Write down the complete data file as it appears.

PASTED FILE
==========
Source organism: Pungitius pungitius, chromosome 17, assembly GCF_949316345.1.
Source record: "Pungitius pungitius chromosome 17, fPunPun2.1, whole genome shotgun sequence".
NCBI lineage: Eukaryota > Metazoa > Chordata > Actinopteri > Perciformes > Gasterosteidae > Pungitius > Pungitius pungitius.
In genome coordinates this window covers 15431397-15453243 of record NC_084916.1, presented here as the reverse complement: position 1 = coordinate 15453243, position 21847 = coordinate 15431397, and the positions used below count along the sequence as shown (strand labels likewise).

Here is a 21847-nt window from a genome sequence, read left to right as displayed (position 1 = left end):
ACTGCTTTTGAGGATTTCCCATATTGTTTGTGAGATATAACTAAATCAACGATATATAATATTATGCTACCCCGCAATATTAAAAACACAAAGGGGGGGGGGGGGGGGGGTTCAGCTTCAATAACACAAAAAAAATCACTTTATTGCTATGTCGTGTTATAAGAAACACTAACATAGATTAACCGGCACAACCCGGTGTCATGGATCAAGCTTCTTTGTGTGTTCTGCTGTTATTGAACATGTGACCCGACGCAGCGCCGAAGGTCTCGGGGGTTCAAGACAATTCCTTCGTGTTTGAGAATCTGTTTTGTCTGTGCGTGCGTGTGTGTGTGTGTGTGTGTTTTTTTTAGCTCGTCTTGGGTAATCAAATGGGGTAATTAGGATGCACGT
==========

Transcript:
Source organism: Pungitius pungitius, chromosome 17, assembly GCF_949316345.1.
Source record: "Pungitius pungitius chromosome 17, fPunPun2.1, whole genome shotgun sequence".
NCBI lineage: Eukaryota > Metazoa > Chordata > Actinopteri > Perciformes > Gasterosteidae > Pungitius > Pungitius pungitius.
In genome coordinates this window covers 15431397-15453243 of record NC_084916.1, presented here as the reverse complement: position 1 = coordinate 15453243, position 21847 = coordinate 15431397, and the positions used below count along the sequence as shown (strand labels likewise).

Here is a 21847-nt window from a genome sequence, read left to right as displayed (position 1 = left end):
ACTGCTTTTGAGGATTTCCCATATTGTTTGTGAGATATAACTAAATCAACGATATATAATATTATGCTACCCCGCAATATTAAAAACACAAAGGGGGGGGGGGGGGGGGGTTCAGCTTCAATAACACAAAAAAAATCACTTTATTGCTATGTCGTGTTATAAGAAACACTAACATAGATTAACCGGCACAACCCGGTGTCATGGATCAAGCTTCTTTGTGTGTTCTGCTGTTATTGAACATGTGACCCGACGCAGCGCCGAAGGTCTCGGGGGTTCAAGACAATTCCTTCGTGTTTGAGAATCTGTTTTGTCTGTGCGTGCGTGTGTGTGTGTGTGTGTGTTTTTTTTAGCTCGTCTTGGGTAATCAAATGGGGTAATTAGGATGCACGT